Sometimes a person can become overwhelmed or bogged down in the grieving process. Serious losses are never easy to deal with, but someone who is having trouble beginning to actively re-engage in life after a few months should consider getting professional help. For example, if continual depression or physical symptoms such as loss of appetite, inability to sleep, or chronic lack of energy persists, it is probably time to see a doctor or even a grief counselor. This does not mean that something is wrong with you or that you are hindered in some way; sometimes the grief of the loss is just too much for us to handle on our own, and we need to reach out for help. We are here to help you during the entirety of your grief journey. Like we stated early, each person experiences grief differently, so we have come up with a wide range of grief resources to help educate, guide, and encourage those on their grief journey.

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Telephone Resource

  • 24/7 Grief Counselors
    • We give our families a unique opportunity to call 24/7 grief counselors free of charge! With a special code, families can call a certified grief counselor at any time and as often as they need. For more details or to get the special code, please call our office at 214-350-9951 or send us an email at

GriefWords with Dr. Alan Wolfelt

Website Resources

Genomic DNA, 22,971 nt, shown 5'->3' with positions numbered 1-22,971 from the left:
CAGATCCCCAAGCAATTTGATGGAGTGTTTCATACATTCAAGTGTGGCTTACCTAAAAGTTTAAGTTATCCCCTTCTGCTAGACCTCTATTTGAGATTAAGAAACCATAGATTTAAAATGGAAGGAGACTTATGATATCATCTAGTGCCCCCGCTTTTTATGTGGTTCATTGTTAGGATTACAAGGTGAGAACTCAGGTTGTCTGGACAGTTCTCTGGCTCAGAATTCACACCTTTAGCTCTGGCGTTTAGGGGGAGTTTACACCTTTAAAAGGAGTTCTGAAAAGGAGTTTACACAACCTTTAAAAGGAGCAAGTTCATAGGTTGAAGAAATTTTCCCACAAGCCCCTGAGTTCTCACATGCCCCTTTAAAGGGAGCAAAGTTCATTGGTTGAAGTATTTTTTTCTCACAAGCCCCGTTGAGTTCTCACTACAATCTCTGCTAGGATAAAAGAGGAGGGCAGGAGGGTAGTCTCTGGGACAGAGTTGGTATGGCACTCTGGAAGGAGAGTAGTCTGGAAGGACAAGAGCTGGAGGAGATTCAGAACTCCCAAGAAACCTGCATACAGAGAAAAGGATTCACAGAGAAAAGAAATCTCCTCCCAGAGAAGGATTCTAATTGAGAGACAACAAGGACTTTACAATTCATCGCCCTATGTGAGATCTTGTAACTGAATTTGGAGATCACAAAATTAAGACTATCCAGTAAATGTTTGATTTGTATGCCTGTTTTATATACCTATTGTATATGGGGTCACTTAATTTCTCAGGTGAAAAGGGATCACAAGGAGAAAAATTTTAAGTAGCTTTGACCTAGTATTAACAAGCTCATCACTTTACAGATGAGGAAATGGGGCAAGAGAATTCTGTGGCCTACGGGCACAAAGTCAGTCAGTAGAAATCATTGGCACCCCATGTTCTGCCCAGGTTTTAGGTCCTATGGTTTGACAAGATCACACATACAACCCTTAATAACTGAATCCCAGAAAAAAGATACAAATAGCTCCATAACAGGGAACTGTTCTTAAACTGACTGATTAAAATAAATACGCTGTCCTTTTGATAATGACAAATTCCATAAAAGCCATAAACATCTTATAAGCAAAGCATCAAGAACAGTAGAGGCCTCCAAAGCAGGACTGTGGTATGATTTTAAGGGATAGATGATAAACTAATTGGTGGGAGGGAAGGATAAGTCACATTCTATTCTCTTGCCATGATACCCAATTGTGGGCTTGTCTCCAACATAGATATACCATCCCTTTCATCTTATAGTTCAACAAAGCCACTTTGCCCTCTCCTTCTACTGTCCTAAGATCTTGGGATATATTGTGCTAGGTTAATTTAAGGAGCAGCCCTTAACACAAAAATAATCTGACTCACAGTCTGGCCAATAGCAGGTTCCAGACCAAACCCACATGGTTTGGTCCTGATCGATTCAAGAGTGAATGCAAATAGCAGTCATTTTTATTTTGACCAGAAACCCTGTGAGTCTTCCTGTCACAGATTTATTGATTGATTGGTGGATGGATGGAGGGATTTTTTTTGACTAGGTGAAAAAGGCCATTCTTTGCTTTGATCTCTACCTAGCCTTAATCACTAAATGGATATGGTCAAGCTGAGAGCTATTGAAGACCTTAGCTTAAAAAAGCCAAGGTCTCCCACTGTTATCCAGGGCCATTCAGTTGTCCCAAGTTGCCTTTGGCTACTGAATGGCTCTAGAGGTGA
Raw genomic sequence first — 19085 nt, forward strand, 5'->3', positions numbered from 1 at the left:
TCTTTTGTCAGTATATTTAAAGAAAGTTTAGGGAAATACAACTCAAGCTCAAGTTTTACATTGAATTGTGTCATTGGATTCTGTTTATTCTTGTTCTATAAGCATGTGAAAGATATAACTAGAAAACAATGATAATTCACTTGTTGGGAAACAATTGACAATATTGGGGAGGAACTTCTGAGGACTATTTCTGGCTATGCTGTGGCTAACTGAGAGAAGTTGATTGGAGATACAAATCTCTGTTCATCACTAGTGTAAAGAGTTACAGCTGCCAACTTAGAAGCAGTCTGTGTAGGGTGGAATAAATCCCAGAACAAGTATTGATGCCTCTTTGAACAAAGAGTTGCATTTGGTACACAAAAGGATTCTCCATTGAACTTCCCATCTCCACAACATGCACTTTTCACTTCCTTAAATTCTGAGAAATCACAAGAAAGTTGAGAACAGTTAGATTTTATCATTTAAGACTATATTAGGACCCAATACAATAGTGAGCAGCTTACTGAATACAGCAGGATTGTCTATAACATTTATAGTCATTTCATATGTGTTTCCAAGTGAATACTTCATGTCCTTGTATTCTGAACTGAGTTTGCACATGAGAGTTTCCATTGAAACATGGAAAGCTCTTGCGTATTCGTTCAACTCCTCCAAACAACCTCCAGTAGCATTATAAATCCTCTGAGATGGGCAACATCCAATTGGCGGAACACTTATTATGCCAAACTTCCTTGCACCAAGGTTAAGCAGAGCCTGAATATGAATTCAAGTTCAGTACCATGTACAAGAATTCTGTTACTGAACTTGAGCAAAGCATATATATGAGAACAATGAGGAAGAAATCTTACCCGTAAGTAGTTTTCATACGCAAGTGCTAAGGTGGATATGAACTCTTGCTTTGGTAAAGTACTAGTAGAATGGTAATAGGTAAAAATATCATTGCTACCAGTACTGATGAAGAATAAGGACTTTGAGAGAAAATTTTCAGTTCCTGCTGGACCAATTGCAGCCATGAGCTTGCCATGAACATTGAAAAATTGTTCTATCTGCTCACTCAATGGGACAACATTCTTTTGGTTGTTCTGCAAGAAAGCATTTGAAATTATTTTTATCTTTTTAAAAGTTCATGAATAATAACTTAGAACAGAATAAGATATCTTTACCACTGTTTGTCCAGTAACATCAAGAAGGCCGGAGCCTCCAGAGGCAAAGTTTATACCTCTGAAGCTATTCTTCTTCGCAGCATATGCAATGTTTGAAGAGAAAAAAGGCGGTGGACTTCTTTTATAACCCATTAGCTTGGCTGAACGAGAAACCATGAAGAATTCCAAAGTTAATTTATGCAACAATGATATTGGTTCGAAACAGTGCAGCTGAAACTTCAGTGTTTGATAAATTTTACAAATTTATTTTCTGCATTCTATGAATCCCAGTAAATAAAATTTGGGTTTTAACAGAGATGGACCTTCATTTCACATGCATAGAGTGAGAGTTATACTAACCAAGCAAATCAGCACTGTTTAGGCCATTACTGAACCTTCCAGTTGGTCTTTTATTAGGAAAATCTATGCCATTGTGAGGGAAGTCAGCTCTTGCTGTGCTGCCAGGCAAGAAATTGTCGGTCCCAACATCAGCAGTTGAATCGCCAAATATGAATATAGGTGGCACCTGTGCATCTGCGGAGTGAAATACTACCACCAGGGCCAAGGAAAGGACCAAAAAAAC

• Webhealing.Com
    • Com, the first interactive grief website on the internet, offers discussion boards, articles, book suggestions and advice for people working through every aspect of grief. The site’s founder, Tom Golden LCSW, has provided book excerpts and contact information to help those healing from loss.
  • Willowgreen
    • Willowgreen offers support and information for those dealing with life transition and aging, illness and caregiving, loss and grief, and hope and spirituality. The site offers advice, products, and inspirational material.
  • AARP: Grief & Loss
    • The American Association of Retired Persons (AARP) website contains a Grief and Loss section with grief-related articles and information.

Growth House- not in operation anymore

Recommended Books for Grief

  • Healing Your Grieving Heart: 100 Practical Ideas
    • ISBN: 978-1-879651-25-8
    • Author: Dr. Alan D. Wolfelt
    • This flagship title in our 100 Ideas Series offers 100 practical ideas to help you practice self-compassion. Some of the ideas teach you the principles of grief and mourning. The remainder offer practical, action-oriented tips for embracing your grief. Each idea also suggests a carpe diem, which will help you seize the day by helping you move toward your healing today. The 100 Ideas Series also expands into more specified topics such as Child loss, Spousal loss, Traumatic loss, Miscarriage loss, Stillbirth loss, Grandchild loss, and more. For more information, please go to